4. DUELING D
Both teams know that one key to establishing offensive superiority in this series is to get their defensemen involved in the attack, and both succeeded to some extent in Game 3. Brent Seabrook opened the scoring with a long blast on the power play, aided by a great screen by Ladd in front, for his first of the playoffs; he joins Duncan Keith (1G, 1A) as the only two blueliners to get on the scoresheet for Chicago thus far. However, St. Louis has been able to set the pace more and more due to the presence of puck-movers on all three defensive pairings. Blues rookie Colton Parayko answered Seabrook's goal with a power-play tally of his own late in the first period on Sunday for his first career postseason goal. The Blues have also gotten big contributions from Kevin Shattenkirk (1G, 1A), Alex Pietrangelo (2A) and Jay Bouwmeester (1A).
5. BRIAN'S SONG
The story of the series so far has been the stellar play of both netminders. Corey Crawford has allowed just six goals on 85 shots in his three starts for a .929 save percentage, and he made some of his best stops so far in the playoffs in the second period of Game 3, including several goalmouth scrambles. Unfortunately, his counterpart in the St. Louis net was slightly more impressive on Sunday: Brian Elliott set playoff career highs with 44 saves on 46 shots, including 23 of 24 in the second period. Chicago has faced red-hot goaltenders before—Anaheim's Fredrik Andersen seemed impenetrable early on in last year's Western Conference Final—but Elliott is playing on another level. The 2003 ninth-round pick has allowed just four goals on 109 Blackhawks shots (.963 SV%) over the first three games of the series, saving virtually everything he's been able to see clearly, and head coach Joel Quenneville acknowledged on Monday that getting more puck past him will be crucial moving forward.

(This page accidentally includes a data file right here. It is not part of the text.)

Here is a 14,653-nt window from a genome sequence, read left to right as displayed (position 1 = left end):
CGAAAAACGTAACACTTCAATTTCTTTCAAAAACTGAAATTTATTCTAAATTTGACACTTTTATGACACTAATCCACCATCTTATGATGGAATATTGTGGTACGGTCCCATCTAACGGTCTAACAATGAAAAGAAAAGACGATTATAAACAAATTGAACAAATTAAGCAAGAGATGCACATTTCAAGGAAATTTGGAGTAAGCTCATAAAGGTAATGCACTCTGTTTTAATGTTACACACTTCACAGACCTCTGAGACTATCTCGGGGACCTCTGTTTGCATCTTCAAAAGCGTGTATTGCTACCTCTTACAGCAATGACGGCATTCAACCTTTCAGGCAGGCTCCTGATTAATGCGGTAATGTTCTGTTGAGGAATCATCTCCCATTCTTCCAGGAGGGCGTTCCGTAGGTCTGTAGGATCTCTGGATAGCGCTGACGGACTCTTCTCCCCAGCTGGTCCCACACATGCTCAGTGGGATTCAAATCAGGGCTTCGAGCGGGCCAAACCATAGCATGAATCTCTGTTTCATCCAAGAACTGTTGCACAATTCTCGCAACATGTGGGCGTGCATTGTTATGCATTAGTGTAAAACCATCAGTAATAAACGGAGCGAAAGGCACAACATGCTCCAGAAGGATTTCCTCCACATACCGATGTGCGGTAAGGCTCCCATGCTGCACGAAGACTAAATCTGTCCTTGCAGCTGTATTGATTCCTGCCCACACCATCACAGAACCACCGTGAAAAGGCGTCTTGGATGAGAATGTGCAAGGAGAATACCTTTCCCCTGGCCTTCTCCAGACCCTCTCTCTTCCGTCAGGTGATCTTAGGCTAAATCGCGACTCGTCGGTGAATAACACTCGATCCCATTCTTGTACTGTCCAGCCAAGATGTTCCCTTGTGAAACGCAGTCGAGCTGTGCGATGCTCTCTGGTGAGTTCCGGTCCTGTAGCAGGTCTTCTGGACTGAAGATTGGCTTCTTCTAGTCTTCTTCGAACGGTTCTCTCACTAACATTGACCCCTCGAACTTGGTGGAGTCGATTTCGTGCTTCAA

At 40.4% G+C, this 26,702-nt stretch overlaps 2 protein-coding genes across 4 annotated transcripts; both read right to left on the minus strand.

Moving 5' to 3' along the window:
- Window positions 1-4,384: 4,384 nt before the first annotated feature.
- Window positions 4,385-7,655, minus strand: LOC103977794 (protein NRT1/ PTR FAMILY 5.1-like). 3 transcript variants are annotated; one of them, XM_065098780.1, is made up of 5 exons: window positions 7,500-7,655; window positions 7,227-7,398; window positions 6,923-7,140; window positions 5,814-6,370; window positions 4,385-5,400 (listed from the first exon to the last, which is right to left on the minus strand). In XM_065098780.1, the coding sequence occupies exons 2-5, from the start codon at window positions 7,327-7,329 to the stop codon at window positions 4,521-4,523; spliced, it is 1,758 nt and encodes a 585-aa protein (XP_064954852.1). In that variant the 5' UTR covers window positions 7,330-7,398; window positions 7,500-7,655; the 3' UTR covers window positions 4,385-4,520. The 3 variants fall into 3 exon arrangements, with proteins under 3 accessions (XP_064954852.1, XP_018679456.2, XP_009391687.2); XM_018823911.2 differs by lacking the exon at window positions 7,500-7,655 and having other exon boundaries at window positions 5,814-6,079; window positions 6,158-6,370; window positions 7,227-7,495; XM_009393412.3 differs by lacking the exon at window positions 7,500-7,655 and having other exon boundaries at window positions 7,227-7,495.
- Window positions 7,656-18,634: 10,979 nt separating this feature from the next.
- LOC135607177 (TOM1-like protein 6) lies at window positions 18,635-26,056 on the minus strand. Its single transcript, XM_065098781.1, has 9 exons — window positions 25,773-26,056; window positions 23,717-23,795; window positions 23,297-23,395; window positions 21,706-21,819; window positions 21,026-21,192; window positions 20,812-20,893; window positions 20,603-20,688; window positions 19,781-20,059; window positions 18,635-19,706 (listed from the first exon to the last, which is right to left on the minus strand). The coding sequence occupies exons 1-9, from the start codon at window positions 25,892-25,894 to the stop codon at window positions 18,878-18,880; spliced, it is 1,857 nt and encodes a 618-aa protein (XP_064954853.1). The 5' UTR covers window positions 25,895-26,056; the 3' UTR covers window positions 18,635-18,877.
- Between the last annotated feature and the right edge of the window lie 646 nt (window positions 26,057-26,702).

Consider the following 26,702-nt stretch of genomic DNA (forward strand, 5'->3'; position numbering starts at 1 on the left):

THE FINAL WORD
The Blackhawks know from recent playoff experience that being down 2-1 to a strong opponent isn't cause for panic. But there are concerns, especially against a St. Louis roster that's getting stronger every tilt. There's the lack of even-strength scoring, although the chances have been there, as well as the inability to keep the Blues' top line from getting into the dangerous areas. Tightening up defensively, as they did in Game 1, should be a major component of the game plan in Game 4, and getting their top players on the scoresheet would give the team a big boost as well. All in all, Chicago needs just a bit more from every single player on the ice. Or as Quenneville put it: "In order to beat a good team you have to be great. We still feel we have another level to get to that greatness."